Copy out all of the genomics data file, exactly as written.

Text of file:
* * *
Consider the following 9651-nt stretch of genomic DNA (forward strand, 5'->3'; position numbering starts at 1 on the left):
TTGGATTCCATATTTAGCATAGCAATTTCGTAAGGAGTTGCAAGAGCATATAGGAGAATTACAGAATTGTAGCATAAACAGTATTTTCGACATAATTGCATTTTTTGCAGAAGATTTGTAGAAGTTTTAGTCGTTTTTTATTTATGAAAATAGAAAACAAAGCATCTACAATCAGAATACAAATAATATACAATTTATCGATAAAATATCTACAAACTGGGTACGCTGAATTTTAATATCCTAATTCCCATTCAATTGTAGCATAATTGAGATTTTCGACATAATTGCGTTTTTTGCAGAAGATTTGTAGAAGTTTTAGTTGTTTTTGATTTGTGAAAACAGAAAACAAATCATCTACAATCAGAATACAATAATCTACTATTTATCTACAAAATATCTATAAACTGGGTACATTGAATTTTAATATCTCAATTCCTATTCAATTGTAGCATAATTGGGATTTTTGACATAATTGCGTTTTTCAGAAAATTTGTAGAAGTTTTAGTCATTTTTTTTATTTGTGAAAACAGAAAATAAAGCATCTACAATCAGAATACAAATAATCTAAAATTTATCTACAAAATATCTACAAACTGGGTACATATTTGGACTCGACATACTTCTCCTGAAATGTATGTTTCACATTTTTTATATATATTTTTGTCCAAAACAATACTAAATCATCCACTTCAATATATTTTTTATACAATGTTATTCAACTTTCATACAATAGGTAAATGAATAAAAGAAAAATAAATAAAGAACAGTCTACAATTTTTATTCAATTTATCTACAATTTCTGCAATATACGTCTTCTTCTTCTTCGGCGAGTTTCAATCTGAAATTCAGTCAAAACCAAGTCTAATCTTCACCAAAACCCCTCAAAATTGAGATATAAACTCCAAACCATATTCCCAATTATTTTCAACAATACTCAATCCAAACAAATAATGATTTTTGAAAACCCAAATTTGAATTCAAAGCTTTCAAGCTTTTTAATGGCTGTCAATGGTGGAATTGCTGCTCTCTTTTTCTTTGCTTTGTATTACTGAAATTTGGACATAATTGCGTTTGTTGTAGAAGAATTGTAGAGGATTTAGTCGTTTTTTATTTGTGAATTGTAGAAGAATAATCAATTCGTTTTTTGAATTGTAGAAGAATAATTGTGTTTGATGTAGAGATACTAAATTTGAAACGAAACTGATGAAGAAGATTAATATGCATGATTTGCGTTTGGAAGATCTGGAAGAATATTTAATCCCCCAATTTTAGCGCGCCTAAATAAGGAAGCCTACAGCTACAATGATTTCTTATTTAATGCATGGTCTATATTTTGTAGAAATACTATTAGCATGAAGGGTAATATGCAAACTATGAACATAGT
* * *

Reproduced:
Consider the following 9651-nt stretch of genomic DNA (forward strand, 5'->3'; position numbering starts at 1 on the left):
TTGGATTCCATATTTAGCATAGCAATTTCGTAAGGAGTTGCAAGAGCATATAGGAGAATTACAGAATTGTAGCATAAACAGTATTTTCGACATAATTGCATTTTTTGCAGAAGATTTGTAGAAGTTTTAGTCGTTTTTTATTTATGAAAATAGAAAACAAAGCATCTACAATCAGAATACAAATAATATACAATTTATCGATAAAATATCTACAAACTGGGTACGCTGAATTTTAATATCCTAATTCCCATTCAATTGTAGCATAATTGAGATTTTCGACATAATTGCGTTTTTTGCAGAAGATTTGTAGAAGTTTTAGTTGTTTTTGATTTGTGAAAACAGAAAACAAATCATCTACAATCAGAATACAATAATCTACTATTTATCTACAAAATATCTATAAACTGGGTACATTGAATTTTAATATCTCAATTCCTATTCAATTGTAGCATAATTGGGATTTTTGACATAATTGCGTTTTTCAGAAAATTTGTAGAAGTTTTAGTCATTTTTTTTATTTGTGAAAACAGAAAATAAAGCATCTACAATCAGAATACAAATAATCTAAAATTTATCTACAAAATATCTACAAACTGGGTACATATTTGGACTCGACATACTTCTCCTGAAATGTATGTTTCACATTTTTTATATATATTTTTGTCCAAAACAATACTAAATCATCCACTTCAATATATTTTTTATACAATGTTATTCAACTTTCATACAATAGGTAAATGAATAAAAGAAAAATAAATAAAGAACAGTCTACAATTTTTATTCAATTTATCTACAATTTCTGCAATATACGTCTTCTTCTTCTTCGGCGAGTTTCAATCTGAAATTCAGTCAAAACCAAGTCTAATCTTCACCAAAACCCCTCAAAATTGAGATATAAACTCCAAACCATATTCCCAATTATTTTCAACAATACTCAATCCAAACAAATAATGATTTTTGAAAACCCAAATTTGAATTCAAAGCTTTCAAGCTTTTTAATGGCTGTCAATGGTGGAATTGCTGCTCTCTTTTTCTTTGCTTTGTATTACTGAAATTTGGACATAATTGCGTTTGTTGTAGAAGAATTGTAGAGGATTTAGTCGTTTTTTATTTGTGAATTGTAGAAGAATAATCAATTCGTTTTTTGAATTGTAGAAGAATAATTGTGTTTGATGTAGAGATACTAAATTTGAAACGAAACTGATGAAGAAGATTAATATGCATGATTTGCGTTTGGAAGATCTGGAAGAATATTTAATCCCCCAATTTTAGCGCGCCTAAATAAGGAAGCCTACAGCTACAATGATTTCTTATTTAATGCATGGTCTATATTTTGTAGAAATACTATTAGCATGAAGGGTAATATGCAAACTATGAACATAGT